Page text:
After an hour or so of chatting, drinking and having the odd dance, T. asked me why all the men were standing in one area (where the drinks were) while all the women were sitting down in another. She also wondered why after I'd introduced her to my old mates none of them addressed any remarks to her, barely looking at her, just sneaking the odd surreptitious look. My brother's partner said she'd had the same experience.
I really hadn't noticed. The behaviour seemed normal to me in this context. But I realised it was highly unusual in other contexts - that of university or London, for instance.
But why? I joked that they were probably scared I'd punch them if they showed too much interest in my missus. But then, I reflected later, was there some truth in this light-hearted remark?
I began to speculate anthropologically. Might it be that, consciously or otherwise, women in this arena were perceived as highly sexual and potentially very promiscuous beings? Men, on the other hand, might be perceived as constantly on the hunt for sex, a perennial mission which was usually uppermost in their minds.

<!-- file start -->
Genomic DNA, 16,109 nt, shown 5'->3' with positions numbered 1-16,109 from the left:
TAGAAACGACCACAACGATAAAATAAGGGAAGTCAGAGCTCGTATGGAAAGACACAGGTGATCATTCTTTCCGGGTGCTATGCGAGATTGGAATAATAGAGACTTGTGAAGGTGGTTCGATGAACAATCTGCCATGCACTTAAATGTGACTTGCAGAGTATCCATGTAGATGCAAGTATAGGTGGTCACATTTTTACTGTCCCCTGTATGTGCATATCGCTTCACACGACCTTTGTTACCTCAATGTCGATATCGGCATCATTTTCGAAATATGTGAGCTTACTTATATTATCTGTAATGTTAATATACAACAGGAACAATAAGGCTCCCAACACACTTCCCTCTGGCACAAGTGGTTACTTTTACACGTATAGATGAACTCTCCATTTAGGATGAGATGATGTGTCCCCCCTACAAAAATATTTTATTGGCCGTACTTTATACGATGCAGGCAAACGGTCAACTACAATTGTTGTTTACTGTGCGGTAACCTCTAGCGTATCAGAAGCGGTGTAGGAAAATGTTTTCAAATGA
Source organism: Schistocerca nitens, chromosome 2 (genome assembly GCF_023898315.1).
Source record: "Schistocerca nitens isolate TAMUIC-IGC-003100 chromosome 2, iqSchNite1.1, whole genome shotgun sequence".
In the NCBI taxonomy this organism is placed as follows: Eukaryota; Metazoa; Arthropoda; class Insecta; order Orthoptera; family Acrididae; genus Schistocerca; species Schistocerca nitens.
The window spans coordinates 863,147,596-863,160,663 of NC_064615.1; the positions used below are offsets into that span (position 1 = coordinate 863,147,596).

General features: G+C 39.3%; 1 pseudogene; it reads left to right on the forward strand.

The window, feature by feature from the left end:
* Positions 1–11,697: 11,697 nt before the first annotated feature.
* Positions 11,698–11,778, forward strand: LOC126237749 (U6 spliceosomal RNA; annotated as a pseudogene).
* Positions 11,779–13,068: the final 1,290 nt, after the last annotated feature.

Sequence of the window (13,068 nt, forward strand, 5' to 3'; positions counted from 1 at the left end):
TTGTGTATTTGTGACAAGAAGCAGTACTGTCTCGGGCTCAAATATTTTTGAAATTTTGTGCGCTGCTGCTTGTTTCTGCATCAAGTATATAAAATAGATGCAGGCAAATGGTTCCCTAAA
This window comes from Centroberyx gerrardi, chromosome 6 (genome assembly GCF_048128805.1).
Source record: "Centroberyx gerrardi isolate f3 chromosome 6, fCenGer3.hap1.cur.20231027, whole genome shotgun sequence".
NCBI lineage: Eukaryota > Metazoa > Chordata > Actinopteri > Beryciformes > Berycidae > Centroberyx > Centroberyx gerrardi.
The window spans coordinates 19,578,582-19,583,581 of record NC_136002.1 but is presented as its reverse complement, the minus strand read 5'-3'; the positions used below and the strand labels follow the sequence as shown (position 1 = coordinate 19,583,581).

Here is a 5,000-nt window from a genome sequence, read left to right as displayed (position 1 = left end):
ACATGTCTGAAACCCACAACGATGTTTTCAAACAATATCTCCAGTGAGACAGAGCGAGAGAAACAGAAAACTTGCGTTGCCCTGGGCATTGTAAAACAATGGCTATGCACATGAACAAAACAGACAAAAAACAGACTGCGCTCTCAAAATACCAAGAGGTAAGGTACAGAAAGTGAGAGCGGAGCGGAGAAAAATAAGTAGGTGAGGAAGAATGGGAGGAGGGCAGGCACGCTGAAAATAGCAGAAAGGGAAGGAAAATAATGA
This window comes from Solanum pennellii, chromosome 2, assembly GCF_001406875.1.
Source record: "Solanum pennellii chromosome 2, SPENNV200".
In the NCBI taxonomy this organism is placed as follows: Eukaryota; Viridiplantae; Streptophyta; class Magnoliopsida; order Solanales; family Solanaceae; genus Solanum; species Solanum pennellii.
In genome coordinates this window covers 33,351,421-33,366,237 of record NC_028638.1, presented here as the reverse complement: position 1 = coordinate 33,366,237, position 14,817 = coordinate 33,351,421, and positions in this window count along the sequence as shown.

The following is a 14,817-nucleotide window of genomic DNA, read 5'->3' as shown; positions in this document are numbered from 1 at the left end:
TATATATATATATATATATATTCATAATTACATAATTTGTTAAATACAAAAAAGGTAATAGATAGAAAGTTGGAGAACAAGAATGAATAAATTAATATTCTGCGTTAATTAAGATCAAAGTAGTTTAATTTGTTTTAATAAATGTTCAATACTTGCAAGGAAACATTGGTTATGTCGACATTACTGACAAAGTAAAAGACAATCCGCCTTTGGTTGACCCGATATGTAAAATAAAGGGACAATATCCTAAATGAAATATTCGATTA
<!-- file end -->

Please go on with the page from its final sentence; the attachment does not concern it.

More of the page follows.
As a consequence, for a male to interact with an attached female in full view of her partner could likely be construed as a sexual challenge and an act of great disrespect. And the fear would be that showing an interest, with all that implied, would provoke violent retaliation. So men generally didn't dare address the female half of a couple.
Probably patronising bollocks. Perhaps my friends were just shy? Perhaps it was an understandable reaction to a pretty, and obviously well-educated and posh outsider? But then why the clearly visible sexual segregation that would have been there with or without the presence of the female strangers? In any event, my wife still sometimes makes mention of the Cotswold Taleban.